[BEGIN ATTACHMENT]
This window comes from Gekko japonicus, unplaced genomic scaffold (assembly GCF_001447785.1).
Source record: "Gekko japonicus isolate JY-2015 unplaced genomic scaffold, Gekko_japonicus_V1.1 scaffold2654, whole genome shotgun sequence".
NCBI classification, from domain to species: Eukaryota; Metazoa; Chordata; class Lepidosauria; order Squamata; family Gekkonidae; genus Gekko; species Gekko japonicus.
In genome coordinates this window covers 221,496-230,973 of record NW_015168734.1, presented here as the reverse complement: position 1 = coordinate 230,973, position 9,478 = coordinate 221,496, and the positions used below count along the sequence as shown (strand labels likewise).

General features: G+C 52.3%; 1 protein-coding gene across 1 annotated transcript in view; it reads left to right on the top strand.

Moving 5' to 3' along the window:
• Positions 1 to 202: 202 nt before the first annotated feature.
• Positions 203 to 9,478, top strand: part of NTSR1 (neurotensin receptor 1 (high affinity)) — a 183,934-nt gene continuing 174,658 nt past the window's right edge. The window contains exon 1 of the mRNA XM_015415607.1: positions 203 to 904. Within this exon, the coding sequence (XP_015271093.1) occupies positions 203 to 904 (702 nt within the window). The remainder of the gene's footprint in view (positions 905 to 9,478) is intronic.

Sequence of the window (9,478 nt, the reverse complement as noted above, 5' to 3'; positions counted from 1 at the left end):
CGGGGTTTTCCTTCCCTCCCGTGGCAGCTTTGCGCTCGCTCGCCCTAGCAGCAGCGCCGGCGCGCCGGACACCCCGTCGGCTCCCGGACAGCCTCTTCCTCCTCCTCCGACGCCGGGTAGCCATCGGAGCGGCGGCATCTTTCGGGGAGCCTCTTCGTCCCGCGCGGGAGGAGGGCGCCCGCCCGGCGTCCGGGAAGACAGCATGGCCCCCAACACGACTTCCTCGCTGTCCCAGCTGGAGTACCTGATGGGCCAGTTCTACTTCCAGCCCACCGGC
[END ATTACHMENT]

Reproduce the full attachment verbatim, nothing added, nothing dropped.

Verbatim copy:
This window comes from Gekko japonicus, unplaced genomic scaffold (assembly GCF_001447785.1).
Source record: "Gekko japonicus isolate JY-2015 unplaced genomic scaffold, Gekko_japonicus_V1.1 scaffold2654, whole genome shotgun sequence".
NCBI classification, from domain to species: Eukaryota; Metazoa; Chordata; class Lepidosauria; order Squamata; family Gekkonidae; genus Gekko; species Gekko japonicus.
In genome coordinates this window covers 221,496-230,973 of record NW_015168734.1, presented here as the reverse complement: position 1 = coordinate 230,973, position 9,478 = coordinate 221,496, and the positions used below count along the sequence as shown (strand labels likewise).

General features: G+C 52.3%; 1 protein-coding gene across 1 annotated transcript in view; it reads left to right on the top strand.

Moving 5' to 3' along the window:
• Positions 1 to 202: 202 nt before the first annotated feature.
• Positions 203 to 9,478, top strand: part of NTSR1 (neurotensin receptor 1 (high affinity)) — a 183,934-nt gene continuing 174,658 nt past the window's right edge. The window contains exon 1 of the mRNA XM_015415607.1: positions 203 to 904. Within this exon, the coding sequence (XP_015271093.1) occupies positions 203 to 904 (702 nt within the window). The remainder of the gene's footprint in view (positions 905 to 9,478) is intronic.

Sequence of the window (9,478 nt, the reverse complement as noted above, 5' to 3'; positions counted from 1 at the left end):
CGGGGTTTTCCTTCCCTCCCGTGGCAGCTTTGCGCTCGCTCGCCCTAGCAGCAGCGCCGGCGCGCCGGACACCCCGTCGGCTCCCGGACAGCCTCTTCCTCCTCCTCCGACGCCGGGTAGCCATCGGAGCGGCGGCATCTTTCGGGGAGCCTCTTCGTCCCGCGCGGGAGGAGGGCGCCCGCCCGGCGTCCGGGAAGACAGCATGGCCCCCAACACGACTTCCTCGCTGTCCCAGCTGGAGTACCTGATGGGCCAGTTCTACTTCCAGCCCACCGGC